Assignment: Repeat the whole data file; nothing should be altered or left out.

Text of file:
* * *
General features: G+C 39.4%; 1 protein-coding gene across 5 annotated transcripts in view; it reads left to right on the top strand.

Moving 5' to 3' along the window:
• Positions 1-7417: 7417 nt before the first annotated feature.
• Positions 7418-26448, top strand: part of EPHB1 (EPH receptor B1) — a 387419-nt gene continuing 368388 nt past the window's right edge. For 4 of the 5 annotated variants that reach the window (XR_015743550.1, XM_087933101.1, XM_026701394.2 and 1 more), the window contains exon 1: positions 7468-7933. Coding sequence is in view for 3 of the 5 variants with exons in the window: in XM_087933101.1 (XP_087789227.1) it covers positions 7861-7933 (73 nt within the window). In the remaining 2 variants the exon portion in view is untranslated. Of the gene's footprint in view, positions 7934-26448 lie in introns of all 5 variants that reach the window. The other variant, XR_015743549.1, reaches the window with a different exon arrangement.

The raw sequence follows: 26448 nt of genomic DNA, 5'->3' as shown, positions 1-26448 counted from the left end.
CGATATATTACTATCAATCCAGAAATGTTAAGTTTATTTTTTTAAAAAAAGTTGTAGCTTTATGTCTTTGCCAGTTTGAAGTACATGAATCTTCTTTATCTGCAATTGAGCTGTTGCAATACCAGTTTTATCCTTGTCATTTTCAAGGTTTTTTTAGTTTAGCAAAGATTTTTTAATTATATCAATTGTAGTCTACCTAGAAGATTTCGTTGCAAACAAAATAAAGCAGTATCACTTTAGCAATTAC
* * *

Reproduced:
General features: G+C 39.4%; 1 protein-coding gene across 5 annotated transcripts in view; it reads left to right on the top strand.

Moving 5' to 3' along the window:
• Positions 1-7417: 7417 nt before the first annotated feature.
• Positions 7418-26448, top strand: part of EPHB1 (EPH receptor B1) — a 387419-nt gene continuing 368388 nt past the window's right edge. For 4 of the 5 annotated variants that reach the window (XR_015743550.1, XM_087933101.1, XM_026701394.2 and 1 more), the window contains exon 1: positions 7468-7933. Coding sequence is in view for 3 of the 5 variants with exons in the window: in XM_087933101.1 (XP_087789227.1) it covers positions 7861-7933 (73 nt within the window). In the remaining 2 variants the exon portion in view is untranslated. Of the gene's footprint in view, positions 7934-26448 lie in introns of all 5 variants that reach the window. The other variant, XR_015743549.1, reaches the window with a different exon arrangement.

The raw sequence follows: 26448 nt of genomic DNA, 5'->3' as shown, positions 1-26448 counted from the left end.
CGATATATTACTATCAATCCAGAAATGTTAAGTTTATTTTTTTAAAAAAAGTTGTAGCTTTATGTCTTTGCCAGTTTGAAGTACATGAATCTTCTTTATCTGCAATTGAGCTGTTGCAATACCAGTTTTATCCTTGTCATTTTCAAGGTTTTTTTAGTTTAGCAAAGATTTTTTAATTATATCAATTGTAGTCTACCTAGAAGATTTCGTTGCAAACAAAATAAAGCAGTATCACTTTAGCAATTAC